Millers warn of continued surge in the price of sugar

Loading sugar. High sugar prices are set to persist till early next year, millers said, citing acute shortage of cane that has reduced local output and forced the market to rely on expensive imports from Latin America. File

High sugar prices are set to persist till early next year, millers said, citing acute shortage of cane that has reduced local output and forced the market to rely on expensive imports from Latin America.

Sugar prices rose from an average of Sh75 per kilogramme in January to Sh200 this month as cane shortage forced most of the millers to operate below capacity, causing an acute supply shortage in the market.

Local sugar millers, led by the largest and most efficient player Mumias, said they expect high prices to continue into next year.

That should add impetus to the rate of inflation that stood at 15.53 per cent last month and open new opportunities for traders to make billions of shillings from the high margins that they charge on imported sugar.


“There are expectations of relatively higher prices in the medium term driven by increased demand and inability of local millers to meet the requirement,” said Mumias Sugar in a statement.

This price outlook means hopes that a resumption of milling by Mumias after a month-long break would increase supply and cool down prices will fade.

Kenya is expected to be more dependent on international markets to meet the ever-rising demand for sugar even as reports indicated that global prices were at record levels.

Though a kilogramme of sugar is retailing at Sh73.60 in international markets, the 100 per cent duty charged on imports, freight charges and traders’ margins mean consumers can only get it at more than Sh200 per kilogramme in the shops.

A recent weakening of the shilling against major world currencies has also contributed to the high cost of importing goods such as sugar.

The shilling has lost 22 per cent to the dollar since the start of the year and closed trading last week at Sh92.50 to the greenback.
Persistent shortage of sugar has forced most retailers to ration the commodity.

In recent months, the scarcity of sugarcane has also diminished the capacity of millers like Mumias to generate electricity forcing Kenya Power to go into a rationing.

Bad weather

Western Kenya’s sugar millers have responded to the cane shortage with production cuts that have forced hundreds of workers out of jobs and hurting their earnings.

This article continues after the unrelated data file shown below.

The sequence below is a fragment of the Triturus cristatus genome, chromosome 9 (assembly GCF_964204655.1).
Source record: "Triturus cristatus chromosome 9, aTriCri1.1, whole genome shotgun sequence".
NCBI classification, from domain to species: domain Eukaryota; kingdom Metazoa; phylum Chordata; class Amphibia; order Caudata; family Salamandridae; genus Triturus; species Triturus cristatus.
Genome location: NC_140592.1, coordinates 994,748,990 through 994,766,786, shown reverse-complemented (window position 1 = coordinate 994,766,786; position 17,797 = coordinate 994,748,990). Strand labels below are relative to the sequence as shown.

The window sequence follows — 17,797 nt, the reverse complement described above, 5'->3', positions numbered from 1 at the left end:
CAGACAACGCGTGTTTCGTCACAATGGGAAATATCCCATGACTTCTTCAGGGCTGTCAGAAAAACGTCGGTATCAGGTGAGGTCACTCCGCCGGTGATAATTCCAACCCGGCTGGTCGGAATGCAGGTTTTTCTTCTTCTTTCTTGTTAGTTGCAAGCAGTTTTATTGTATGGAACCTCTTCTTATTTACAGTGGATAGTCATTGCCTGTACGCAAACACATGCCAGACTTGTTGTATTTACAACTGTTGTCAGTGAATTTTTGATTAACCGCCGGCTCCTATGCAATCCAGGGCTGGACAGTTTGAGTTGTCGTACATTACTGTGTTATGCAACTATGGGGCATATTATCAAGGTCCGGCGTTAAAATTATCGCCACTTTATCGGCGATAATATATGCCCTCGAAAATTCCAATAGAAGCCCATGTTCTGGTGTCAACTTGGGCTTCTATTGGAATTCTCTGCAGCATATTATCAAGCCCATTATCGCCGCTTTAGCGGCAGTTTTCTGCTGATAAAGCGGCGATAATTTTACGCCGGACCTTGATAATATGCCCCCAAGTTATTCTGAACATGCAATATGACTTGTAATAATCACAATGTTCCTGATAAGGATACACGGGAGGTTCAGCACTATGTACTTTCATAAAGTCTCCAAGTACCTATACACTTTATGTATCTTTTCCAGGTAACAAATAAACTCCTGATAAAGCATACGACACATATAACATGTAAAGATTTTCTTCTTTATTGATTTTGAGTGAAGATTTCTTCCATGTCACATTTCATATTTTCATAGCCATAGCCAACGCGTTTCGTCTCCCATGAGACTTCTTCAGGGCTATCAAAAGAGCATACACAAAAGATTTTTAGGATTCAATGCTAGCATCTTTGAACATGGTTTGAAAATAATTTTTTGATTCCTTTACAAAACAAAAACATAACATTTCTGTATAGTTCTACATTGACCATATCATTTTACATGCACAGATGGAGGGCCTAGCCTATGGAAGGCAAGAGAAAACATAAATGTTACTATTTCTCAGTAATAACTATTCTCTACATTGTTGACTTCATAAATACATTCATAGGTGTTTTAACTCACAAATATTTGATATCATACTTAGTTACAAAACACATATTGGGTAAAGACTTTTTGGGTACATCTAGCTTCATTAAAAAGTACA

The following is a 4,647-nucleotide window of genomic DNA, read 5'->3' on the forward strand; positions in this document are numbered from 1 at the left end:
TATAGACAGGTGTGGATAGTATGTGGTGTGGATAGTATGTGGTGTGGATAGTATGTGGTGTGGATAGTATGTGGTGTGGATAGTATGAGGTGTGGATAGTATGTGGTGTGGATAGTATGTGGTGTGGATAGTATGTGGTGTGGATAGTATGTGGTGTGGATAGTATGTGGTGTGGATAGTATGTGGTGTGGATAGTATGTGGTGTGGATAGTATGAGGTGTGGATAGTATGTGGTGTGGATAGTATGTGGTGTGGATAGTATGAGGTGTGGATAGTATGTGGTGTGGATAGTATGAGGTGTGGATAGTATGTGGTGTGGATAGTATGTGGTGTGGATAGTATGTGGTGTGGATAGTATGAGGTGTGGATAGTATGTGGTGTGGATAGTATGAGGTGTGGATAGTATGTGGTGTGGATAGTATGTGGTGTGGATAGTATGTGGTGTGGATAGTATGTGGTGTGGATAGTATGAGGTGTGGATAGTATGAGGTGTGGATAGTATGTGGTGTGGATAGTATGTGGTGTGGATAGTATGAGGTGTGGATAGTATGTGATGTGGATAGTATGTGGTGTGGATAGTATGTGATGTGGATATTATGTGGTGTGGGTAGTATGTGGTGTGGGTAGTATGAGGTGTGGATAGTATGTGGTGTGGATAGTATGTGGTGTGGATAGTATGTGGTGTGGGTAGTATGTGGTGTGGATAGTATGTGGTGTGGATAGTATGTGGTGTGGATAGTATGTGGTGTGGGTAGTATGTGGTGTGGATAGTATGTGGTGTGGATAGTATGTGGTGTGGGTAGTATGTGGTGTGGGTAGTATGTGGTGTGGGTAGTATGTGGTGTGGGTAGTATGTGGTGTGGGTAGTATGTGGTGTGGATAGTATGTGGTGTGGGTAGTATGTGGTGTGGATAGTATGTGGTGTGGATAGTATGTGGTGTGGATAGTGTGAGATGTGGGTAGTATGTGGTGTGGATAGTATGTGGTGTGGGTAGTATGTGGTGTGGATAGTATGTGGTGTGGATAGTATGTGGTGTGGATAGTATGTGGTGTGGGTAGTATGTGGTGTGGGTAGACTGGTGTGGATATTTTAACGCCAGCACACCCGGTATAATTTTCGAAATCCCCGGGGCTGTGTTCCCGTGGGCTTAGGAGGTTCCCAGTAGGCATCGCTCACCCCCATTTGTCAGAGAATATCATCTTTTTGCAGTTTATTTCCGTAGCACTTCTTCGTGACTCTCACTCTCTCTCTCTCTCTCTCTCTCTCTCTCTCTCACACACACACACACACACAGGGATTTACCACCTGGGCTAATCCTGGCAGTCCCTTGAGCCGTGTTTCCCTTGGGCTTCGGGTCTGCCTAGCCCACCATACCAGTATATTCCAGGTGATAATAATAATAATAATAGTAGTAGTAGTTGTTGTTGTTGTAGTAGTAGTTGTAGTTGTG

Chemelil, Muhoroni, West Kenya Sugar and Kibos sugar factories have reported operating at less than half capacity while Mumias Sugar is operating at below last year’s output.

Bad weather has forced most farmers to reduce the amount of acreage under sugarcane, leaving the millers without critical raw material.

Mr Albert Aki, the head of agriculture at Chemelil Sugar Company, said the firm is currently crushing 700 tonnes of cane per day against capacity of 3,000 tonnes.

“We have to accumulate to get enough to mill and this takes up to three days,” said Mr Aki, adding that the firm is operating at less than a third of its capacity—forcing it to lay off casual staff.
The situation is similar across the Nyando, Mumias and Kakamega sugar belt, threatening the economy of western Kenya where the cash crop is their mainstay.

Industry regulator Kenya Sugar Board expected annual output to drop to 400,000 tonnes from 500,000 tonnes, moving the country farther from the annual demand level of 900,000 tonnes. The board attributes the shortage to declining yield per acre and static production, arguing that the millers have not done enough to boost production in their respective zones.

“The yield in Nyando sugar belt is now down to approximately 65 per cent,” said Francis Kibebey, the head of agriculture at KSB, adding that the current shortage could last for years.

Mumias officials, however, accused new entrants to the market of exacerbating the shortage through cane “poaching”.

“A number of new sugar factories have been established and many more are in the pipeline and this has put constraint on cane supply because these operators are located close to each other, making it impossible to operate at full capacity.”

Restore stability
High sugar price is expected to pile pressure on household budgets that are already feeling the weight of high food, energy and transport costs.

Finance minister Uhuru Kenyatta has opened discussions with the Central Bank to curb inflation and restore monetary policy stability.

Last Thursday, Mr Kenyatta said: “We need to take some action to restore some kind of stability on the monetary side of our affairs.”

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